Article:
Jane Eyre ~ Awakening!


Mr Rochester: "I wondered what you thought of me - or if you ever thought of me: to find this out, I resumed my notice of you. There was something glad in your glance, and genial in your manner, when you conversed: I saw you had a social heart; it was the silent school-room - it was the tedium of your life - that made you mournful. I permitted myself the delight of being kind to you; kindness stirred emotion soon: your face became soft in expression, your tones gentle: I liked my name pronounced by your lips in a grateful happy accent. I used to enjoy a chance meeting with you, Jane, at this time: there was a curious hesitation in your manner: you glanced at me with a slight trouble - a hovering doubt: you did not know what my caprice might be - whether I was going to play the master and be stern, or the friend and be benignant. I was now too fond of you often to simulate the first whim; and, when I stretched my hand out cordially, such bloom and light and bliss rose to your young, wistful features, I had much ado often to avoid straining you then and there to my heart."

Jane: "Don't talk any more of those days, sir," I interrupted, furtively dashing away some tears from my eyes...

~ From Jane Eyre by Charlotte Bronte

Last year, at the very frayed edge of winter, when patches of muddy ground were just appearing and I wasn't quite sure whether it was wishful thinking or gloriously true that the buds on the willow tree were swelling - it was then that we were blessed with a fresh layer of spring snow. Craving everything light and bright and longing for a restorative vision of hope, I called my friend to see if she could come over to 'play bride' for my camera. I pulled my, now, 'old fashioned' wedding dress from the closet and draped my sitting room in a sheer and gauzy white. I ran to the florist for a pretty bouquet and, then, at the last minute, wandered out into the ravaged, winter weary world to scavenge a wreath for her hair out of the dubiously budding willow branches. There was just a hint of relative warmth from the sun swirling with the fresh, chill air and I felt a welling up of joy from the sound of the chickadees' notes. It was the first time I had heard their spring song: a gentle 'fee-bee'! I sloshed back inside, braiding the branches of willow as I went, and began to vaguely hear another refrain - a different sort of bird song in my inner ear - a passionate violin - swooping, soaring and trilling - floating up with a song in its heart and then dipping and diving down again. The floating music - persistent - stayed with me throughout the whole of that dreamy afternoon.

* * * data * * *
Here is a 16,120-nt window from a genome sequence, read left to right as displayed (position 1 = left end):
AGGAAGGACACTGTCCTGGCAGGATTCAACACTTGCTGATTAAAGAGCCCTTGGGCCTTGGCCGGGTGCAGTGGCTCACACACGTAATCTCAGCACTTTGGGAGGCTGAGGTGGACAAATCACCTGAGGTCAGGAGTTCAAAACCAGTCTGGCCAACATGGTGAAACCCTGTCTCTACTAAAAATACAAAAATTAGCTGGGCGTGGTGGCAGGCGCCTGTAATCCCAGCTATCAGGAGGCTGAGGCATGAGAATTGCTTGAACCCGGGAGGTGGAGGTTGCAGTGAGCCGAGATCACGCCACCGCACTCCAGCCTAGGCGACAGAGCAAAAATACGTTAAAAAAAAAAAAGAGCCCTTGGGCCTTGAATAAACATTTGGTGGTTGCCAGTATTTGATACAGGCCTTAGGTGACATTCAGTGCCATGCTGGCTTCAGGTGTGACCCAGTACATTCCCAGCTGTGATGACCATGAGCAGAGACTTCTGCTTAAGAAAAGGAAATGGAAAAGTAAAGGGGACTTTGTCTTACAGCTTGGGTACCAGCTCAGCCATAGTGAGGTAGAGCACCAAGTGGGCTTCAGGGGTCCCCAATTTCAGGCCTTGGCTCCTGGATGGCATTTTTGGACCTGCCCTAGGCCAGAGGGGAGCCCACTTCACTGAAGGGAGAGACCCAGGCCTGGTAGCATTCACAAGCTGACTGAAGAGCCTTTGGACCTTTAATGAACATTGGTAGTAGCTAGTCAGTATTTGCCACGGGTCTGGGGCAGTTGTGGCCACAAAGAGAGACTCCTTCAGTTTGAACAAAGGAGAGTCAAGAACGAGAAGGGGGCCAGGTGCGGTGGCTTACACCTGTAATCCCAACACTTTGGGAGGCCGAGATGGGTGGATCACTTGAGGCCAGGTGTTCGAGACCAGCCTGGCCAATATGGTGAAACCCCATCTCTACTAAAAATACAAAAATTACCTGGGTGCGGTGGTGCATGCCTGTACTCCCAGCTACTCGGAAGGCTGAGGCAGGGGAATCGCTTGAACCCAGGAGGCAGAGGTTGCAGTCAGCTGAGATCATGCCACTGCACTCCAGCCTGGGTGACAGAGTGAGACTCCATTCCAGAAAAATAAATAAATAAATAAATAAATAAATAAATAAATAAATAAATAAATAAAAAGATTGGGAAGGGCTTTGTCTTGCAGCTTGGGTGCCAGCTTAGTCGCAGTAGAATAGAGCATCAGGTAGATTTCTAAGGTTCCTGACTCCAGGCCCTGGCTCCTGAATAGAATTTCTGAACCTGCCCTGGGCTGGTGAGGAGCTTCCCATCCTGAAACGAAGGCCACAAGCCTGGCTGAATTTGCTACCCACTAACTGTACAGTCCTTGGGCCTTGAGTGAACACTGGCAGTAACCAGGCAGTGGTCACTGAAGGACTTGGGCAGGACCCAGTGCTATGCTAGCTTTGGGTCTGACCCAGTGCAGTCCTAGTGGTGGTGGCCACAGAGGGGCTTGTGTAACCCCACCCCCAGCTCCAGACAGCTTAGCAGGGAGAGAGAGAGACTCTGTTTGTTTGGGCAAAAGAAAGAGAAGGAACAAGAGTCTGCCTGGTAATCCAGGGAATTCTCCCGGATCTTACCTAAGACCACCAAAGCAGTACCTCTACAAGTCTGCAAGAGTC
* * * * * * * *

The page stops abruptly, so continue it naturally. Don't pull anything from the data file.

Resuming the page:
A story was coming to me and it wasn't until after my friend left that I could turn my attention to it. Surely, there it had been in front of me - a Victorian, country bride wearing a crown made out of willow! The language of flowers was so clear: Hope circled with grief - a budding, blossoming bride - strong and pure - quiet and reflective - hopeful but with dark clouds of sorrow gathering over her.... why, Jane Eyre, of course!! The young girl, demure and contemplative and so seemingly impassive - escaping from her cold and harshly barren upbringing into a tentative new life...  her strong moral surety, a cloak wrapped protectively around her! Inside of this 'mere reed of a frame' were the glowing virtues of goodness and uprightness that would surely - surely - overtake her winter. Surely, her steadfastness would finally lead her through to a genuine thaw - to the bounding joy of a true spring, blooming with love and passion... a fullness of soul! ...but, for now, her hope - only a soft and muted hint of awakening -  barely perceptible - a possible mere illusion - a trick of the mind... quiet and contained - sleeping and still in its fragile shell...



"I see at intervals the glance of a curious sort of bird through the close-set bars of a cage: a vivid, restless, resolute captive is there; were it but free, it would soar cloud-high."

I dreamed of Jane Eyre all spring - reading the book over and over again - and, by the time the lilacs were budding, I had baked her wedding cake.... Some of the results of my daydream are contained here in this collection of photos.



"After a season of darkness and struggling, light broke and relief fell: my cramped existence all at once spread out to a plain without bounds - my powers heard a call from heaven to rise, gather their full strength, spread their wings, and mount beyond ken."